Programming in Python to Make a Quiz about Linux & Bash

Object Oriented Programming (OOP) is a programming paradigm that deals with classes and objects. Classes are used as templates to declare and create objects, and an object is an instance of a class. Languages utilizing OOP include but aren’t limited to Java, JavaScript, C++, and Python.

In this exercise I used Python to build a Linux & Bash-themed quiz. The program calls upon users to answer ten questions, and at the end of the quiz, the user is told their score.

First I made the following dictionary named data.py (Image 1). This features ten trivia questions with answers about Linux & Bash. The source of these questions & answers are both from my own knowledge of commands, and some fun facts that I found on Google & Wikipedia.

Image 1: Question Data

I then needed to define the question class & parameters (Image 2). This defines the “question” → “answer” nature of the quiz.

Image 2: question-model.py

Note that as I go along in each file, I am running the small play button in the upper right hand corner of PyCharm (circled in yellow in Image 3). This button runs the written code and in the second, larger yellow circle from Image 3, it confirmed that there are no errors in the run.

Image 3: Testing the code as I go along

When I started the project in my IDE, PyCharm made a main.py file by default. At this point I needed to use that file as a place where information from other files funnel together.

Image 4 shows that:

  • On Line 1, I imported the question-data dictionary from question-data.py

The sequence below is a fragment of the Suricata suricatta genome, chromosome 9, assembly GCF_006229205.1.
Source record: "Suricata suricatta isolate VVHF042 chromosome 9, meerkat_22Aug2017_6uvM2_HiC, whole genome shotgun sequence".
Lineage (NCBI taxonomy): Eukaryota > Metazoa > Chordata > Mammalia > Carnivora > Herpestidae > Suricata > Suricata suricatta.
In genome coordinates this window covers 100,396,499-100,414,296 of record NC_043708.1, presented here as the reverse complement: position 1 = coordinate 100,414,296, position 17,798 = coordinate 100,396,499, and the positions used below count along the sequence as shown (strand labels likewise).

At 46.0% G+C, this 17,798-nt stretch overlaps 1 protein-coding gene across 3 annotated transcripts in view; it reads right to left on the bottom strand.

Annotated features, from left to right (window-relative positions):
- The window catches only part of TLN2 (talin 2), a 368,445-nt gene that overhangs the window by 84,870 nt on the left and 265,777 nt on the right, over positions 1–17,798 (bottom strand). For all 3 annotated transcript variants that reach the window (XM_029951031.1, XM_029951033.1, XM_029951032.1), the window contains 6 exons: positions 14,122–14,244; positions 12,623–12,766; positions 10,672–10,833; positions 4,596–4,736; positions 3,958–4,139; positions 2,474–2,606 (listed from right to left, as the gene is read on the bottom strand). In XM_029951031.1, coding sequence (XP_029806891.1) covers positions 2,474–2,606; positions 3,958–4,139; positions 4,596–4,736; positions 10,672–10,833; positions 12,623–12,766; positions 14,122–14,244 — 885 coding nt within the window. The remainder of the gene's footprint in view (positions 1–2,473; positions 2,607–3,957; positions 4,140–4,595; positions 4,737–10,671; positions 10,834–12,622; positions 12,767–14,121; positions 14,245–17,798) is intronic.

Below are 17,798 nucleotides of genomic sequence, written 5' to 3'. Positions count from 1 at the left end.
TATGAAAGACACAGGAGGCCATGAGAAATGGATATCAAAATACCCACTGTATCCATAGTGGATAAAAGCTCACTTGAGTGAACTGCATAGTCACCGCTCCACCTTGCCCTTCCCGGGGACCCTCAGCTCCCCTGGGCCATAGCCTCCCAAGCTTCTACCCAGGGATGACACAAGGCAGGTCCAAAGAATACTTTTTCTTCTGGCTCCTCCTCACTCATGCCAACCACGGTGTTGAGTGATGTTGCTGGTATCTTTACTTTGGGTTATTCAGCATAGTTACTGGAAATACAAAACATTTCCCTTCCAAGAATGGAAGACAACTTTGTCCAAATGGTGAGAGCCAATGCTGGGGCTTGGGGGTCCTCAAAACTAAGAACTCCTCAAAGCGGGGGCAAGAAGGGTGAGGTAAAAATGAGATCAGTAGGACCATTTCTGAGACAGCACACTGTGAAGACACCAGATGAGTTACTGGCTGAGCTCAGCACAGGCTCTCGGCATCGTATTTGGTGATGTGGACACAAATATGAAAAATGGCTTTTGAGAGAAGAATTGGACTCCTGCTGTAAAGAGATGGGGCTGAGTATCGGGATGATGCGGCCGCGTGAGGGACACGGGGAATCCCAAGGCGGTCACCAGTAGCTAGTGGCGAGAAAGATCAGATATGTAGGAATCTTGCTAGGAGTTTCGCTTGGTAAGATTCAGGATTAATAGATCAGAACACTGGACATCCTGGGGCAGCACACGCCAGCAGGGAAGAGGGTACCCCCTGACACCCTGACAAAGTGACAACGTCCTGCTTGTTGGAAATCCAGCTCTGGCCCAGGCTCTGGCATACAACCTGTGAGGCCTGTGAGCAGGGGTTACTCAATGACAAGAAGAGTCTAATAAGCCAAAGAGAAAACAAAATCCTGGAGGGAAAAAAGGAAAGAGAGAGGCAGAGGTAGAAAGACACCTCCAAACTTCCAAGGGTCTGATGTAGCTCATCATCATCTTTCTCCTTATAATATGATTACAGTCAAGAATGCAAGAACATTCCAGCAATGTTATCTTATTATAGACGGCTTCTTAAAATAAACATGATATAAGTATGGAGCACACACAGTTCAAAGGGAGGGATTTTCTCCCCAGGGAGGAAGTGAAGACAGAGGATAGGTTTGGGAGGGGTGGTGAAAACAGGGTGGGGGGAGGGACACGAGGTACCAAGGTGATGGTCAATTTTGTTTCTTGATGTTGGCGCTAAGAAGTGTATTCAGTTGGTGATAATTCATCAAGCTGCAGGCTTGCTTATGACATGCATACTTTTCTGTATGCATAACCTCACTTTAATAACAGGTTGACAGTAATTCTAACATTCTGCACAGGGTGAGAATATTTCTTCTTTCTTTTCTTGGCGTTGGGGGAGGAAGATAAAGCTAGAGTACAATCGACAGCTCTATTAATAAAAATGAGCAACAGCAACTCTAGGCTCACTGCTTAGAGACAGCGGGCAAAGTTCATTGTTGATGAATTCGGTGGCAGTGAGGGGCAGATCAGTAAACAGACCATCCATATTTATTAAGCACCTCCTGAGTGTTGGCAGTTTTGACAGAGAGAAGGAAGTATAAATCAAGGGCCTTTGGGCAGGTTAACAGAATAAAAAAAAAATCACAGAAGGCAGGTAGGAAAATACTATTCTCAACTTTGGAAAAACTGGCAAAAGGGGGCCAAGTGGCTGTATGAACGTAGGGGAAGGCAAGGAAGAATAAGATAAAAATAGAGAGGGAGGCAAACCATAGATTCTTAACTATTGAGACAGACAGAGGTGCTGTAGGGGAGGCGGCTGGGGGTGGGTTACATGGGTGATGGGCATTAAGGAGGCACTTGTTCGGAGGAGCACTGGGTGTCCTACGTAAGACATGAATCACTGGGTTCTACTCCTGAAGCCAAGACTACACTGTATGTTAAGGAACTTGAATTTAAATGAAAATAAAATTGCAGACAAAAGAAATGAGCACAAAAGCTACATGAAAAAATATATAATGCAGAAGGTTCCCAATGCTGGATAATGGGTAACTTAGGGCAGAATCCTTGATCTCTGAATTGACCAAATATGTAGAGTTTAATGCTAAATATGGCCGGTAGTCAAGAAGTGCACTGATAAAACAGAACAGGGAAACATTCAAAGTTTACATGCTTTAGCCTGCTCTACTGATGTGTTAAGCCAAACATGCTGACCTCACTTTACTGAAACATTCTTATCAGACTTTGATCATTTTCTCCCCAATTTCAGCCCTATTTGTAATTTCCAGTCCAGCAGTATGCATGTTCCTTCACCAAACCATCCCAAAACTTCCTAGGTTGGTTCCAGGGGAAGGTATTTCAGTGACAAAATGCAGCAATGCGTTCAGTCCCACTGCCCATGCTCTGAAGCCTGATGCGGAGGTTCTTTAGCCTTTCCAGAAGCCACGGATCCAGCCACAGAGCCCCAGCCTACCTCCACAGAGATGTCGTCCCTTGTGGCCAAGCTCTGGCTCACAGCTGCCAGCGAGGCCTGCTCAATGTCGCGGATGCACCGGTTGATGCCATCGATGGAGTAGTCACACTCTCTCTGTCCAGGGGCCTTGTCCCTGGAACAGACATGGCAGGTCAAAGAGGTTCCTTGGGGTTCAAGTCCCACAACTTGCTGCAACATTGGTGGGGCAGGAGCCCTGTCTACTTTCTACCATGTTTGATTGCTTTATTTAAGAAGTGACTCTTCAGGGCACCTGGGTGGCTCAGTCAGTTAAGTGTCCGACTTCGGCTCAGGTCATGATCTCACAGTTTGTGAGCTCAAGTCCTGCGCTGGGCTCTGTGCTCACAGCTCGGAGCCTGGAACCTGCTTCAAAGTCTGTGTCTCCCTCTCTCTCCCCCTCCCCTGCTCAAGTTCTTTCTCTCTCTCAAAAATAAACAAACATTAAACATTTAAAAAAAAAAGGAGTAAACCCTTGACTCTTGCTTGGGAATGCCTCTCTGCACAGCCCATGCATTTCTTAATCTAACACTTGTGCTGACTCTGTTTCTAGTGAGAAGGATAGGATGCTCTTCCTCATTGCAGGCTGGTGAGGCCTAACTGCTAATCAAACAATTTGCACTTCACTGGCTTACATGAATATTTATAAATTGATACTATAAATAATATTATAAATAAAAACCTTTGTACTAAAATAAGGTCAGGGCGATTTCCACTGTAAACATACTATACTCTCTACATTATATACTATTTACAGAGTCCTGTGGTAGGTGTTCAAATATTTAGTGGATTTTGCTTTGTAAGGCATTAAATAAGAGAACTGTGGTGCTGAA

• On Line 2, I imported the question class from question-model.py
  • I left Line 3 blank
  • On Line 4, I wrote an empty question_bank and set it to an empty list
  • On Line 5, I ran a for loop. This cycles through my items in question-data.py executing each following action (which will be detailed in Line 6–9)
  • On Line 6, I called upon Python to pull a question from question-data.py
  • On Line 7, I called upon Python to pull an answer from question-data.py
  • On Line 8, I called upon Python to run the question_text & question_answer as parameters, setting the result to new_question.
  • On Line 9, I called upon Python to continue the cycle from Lines 6–8 by pulling a new question.
  • This “looping” will go through all questions and answers from question-data.py and add them to question_bank
Image 4: Starting main.py

I then created a file named quiz.py, and then created the quiz class. I set defaults of 0 for self.question_number and self.score. I then set the parameter q_list to self.question_list. This parameter is important because later in the process I called the Quiz class from our main.py file.

Image 5: Starting quiz.py

Next I created the next_question method for the Quiz class, so that the quiz will actually run through multiple questions. Here are the key lines as seen in Image 6:

  • On Line 8, I set current_question to call upon the question bank index number.
  • On Line 9, I added 1 to question_number so the questions will cycle through.